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Reuters CRB Commodity Index

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Reuters CRB Commodity Index

New! Visit CRBside Monthly Commentary

Current Reuters CRB Components

Subgroup

Markets
Subgroup
Weight
Energy Crude Oil, Heating Oil,
Natural Gas
17.6%
Grains Wheat, Corn, Soybeans 17.6%
Industrials Copper, Cotton 11.8%
Meats Live Cattle, Lean Hogs 11.8%
Softs Coffee, Cocoa, Sugar
Orange Juice
23.5%
Precious
Metals
Gold, Silver, Platinum 17.6%
As with most indices the composition and weight assigned each component in the CRB Index has changed over time. Those included in the table to the left reflect the ninth revision made December 6, 1995 and remain static. However, this is now identified as the Reuters CCI (Continuous Commodity Index) after another revision was made to the CRB. (That tenth revision changed both composition and weighting. Rather than weighting each component equally, as does the ninth revision, the tenth attempted to reflect the significance of each commodity in a 4-tiered grouping: energy makes up 39%, agriculture 41%, precious metals 7%, and base metals 13%.)

For purposes of continuity and more accurately to portray historical price change, MRCI continues to use the ninth revision, the CCI. Thus, this bellwether indicator illustrates in the charts below a "macro-"picture of how prices for physical commodities have changed over the last 40 years.

The Continuous Commodity Index (CCI) delayed quotes are available here: http://www.crbtrader.com/crbindex/crbdata.asp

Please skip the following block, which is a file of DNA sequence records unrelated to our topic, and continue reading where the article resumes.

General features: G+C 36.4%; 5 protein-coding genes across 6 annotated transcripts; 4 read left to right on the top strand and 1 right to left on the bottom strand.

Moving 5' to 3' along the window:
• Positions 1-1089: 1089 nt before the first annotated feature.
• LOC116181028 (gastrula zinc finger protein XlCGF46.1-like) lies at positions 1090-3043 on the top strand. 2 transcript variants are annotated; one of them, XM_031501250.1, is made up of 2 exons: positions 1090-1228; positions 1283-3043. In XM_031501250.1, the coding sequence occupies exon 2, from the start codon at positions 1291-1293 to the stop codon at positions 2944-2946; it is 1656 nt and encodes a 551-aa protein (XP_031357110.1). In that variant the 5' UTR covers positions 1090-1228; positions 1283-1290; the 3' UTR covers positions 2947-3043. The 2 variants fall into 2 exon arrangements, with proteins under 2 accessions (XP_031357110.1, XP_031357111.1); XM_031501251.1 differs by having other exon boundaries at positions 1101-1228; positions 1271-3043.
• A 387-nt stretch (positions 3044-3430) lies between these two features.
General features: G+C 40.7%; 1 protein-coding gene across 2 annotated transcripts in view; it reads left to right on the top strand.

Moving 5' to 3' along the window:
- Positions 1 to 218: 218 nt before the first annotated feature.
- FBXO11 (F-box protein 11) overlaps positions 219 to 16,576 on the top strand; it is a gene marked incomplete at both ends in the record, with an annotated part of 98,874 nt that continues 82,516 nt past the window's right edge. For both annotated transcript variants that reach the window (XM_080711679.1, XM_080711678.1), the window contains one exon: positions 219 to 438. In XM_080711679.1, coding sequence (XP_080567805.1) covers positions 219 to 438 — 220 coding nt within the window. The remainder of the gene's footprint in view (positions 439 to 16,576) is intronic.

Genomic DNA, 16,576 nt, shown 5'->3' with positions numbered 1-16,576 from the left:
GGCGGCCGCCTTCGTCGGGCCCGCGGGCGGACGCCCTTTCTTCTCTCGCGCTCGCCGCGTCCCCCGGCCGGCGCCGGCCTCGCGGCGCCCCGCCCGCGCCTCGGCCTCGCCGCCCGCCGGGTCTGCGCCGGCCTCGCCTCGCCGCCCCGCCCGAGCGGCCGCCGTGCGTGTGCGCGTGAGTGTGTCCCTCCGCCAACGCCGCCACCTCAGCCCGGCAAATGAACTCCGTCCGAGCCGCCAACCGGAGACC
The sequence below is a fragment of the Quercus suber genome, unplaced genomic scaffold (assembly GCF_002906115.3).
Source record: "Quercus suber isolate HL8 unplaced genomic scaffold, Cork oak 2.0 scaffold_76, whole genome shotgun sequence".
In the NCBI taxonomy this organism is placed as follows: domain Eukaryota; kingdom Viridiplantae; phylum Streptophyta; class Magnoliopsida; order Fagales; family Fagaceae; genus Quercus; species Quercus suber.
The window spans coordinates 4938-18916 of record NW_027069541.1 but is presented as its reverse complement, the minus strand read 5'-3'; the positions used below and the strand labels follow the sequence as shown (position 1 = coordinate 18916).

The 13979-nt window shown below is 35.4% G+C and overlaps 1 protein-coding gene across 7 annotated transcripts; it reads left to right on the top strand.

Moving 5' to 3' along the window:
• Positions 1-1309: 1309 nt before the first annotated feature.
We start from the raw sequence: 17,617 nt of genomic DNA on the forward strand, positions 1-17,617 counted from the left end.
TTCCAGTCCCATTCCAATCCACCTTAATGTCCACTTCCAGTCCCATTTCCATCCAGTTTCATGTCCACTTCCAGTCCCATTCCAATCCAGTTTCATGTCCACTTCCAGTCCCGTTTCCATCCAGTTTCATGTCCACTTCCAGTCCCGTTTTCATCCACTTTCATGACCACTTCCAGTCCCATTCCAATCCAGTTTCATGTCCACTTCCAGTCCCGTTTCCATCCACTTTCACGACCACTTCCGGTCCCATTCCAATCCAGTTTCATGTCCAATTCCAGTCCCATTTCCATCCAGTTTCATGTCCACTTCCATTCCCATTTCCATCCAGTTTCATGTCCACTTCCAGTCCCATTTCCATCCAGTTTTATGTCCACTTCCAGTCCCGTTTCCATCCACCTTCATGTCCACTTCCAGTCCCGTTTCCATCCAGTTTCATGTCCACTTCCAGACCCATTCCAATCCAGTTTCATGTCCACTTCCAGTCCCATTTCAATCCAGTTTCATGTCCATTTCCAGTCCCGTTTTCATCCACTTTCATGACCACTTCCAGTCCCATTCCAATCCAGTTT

Click here for high resolution chart in PDF format

Copyright © 1989- Moore Research Center, Inc. All Rights Reserved
Some data provided by Commodity Research Bureau
Click here for high resolution chart in PDF format

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Newsflash

Do you trade Cocoa, Coffee, Cotton, OJ or Sugar? If so, MRCI has a brand new 2014 SOFTS Report just for you!

You hear about prices for crude oil and for gold.  But what about some of the more exotic commodities, the so-called softs? Did you know that world sugar prices three years ago reached 30-year highs at 36 cents/pound --- but are now trading below 18 cents?  Will that present an opportunity?  If so, what kind --- and when?  What about other agriculture commodities --- cocoa, coffee, orange juice, and cotton?  Did you know cocoa prices as recently as 2011 reached a more than three-decade high at over 3800 dollars/metric ton, then traded down to 2000, and are now again testing 3000?  Is THAT an opportunity?  And what about King Cotton?  Did you know that in 2011 cotton prices exceeded $2.20/pound --- about twice as high as it had ever traded in at least the last 40 years, then plunged to $0.70, and now --- before the new crop is fully planted --- is poised to test $1.00?  Increased volatility in all these markets means increased opportunity ---but only for those familiar with these markets. Historically, when is the best time to buy? To hold? To sell?  Perhaps 83 seasonal and spread strategies can help with year-round trading ideas!!!